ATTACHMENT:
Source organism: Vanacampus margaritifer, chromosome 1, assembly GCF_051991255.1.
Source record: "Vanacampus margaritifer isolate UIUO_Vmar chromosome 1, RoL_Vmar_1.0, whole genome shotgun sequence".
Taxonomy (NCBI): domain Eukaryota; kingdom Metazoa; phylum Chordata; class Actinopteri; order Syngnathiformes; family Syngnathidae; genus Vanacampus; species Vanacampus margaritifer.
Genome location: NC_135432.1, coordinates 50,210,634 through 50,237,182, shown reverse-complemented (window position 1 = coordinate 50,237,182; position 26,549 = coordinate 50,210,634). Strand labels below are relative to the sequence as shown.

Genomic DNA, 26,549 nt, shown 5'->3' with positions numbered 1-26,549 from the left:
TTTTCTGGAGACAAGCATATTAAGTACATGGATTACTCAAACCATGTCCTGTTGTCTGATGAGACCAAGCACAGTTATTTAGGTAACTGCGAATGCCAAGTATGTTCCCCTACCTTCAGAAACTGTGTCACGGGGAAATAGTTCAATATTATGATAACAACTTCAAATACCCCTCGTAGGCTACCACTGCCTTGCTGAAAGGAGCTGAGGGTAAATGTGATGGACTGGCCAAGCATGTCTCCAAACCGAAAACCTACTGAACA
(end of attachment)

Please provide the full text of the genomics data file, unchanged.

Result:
Source organism: Vanacampus margaritifer, chromosome 1, assembly GCF_051991255.1.
Source record: "Vanacampus margaritifer isolate UIUO_Vmar chromosome 1, RoL_Vmar_1.0, whole genome shotgun sequence".
Taxonomy (NCBI): domain Eukaryota; kingdom Metazoa; phylum Chordata; class Actinopteri; order Syngnathiformes; family Syngnathidae; genus Vanacampus; species Vanacampus margaritifer.
Genome location: NC_135432.1, coordinates 50,210,634 through 50,237,182, shown reverse-complemented (window position 1 = coordinate 50,237,182; position 26,549 = coordinate 50,210,634). Strand labels below are relative to the sequence as shown.

Genomic DNA, 26,549 nt, shown 5'->3' with positions numbered 1-26,549 from the left:
TTTTCTGGAGACAAGCATATTAAGTACATGGATTACTCAAACCATGTCCTGTTGTCTGATGAGACCAAGCACAGTTATTTAGGTAACTGCGAATGCCAAGTATGTTCCCCTACCTTCAGAAACTGTGTCACGGGGAAATAGTTCAATATTATGATAACAACTTCAAATACCCCTCGTAGGCTACCACTGCCTTGCTGAAAGGAGCTGAGGGTAAATGTGATGGACTGGCCAAGCATGTCTCCAAACCGAAAACCTACTGAACA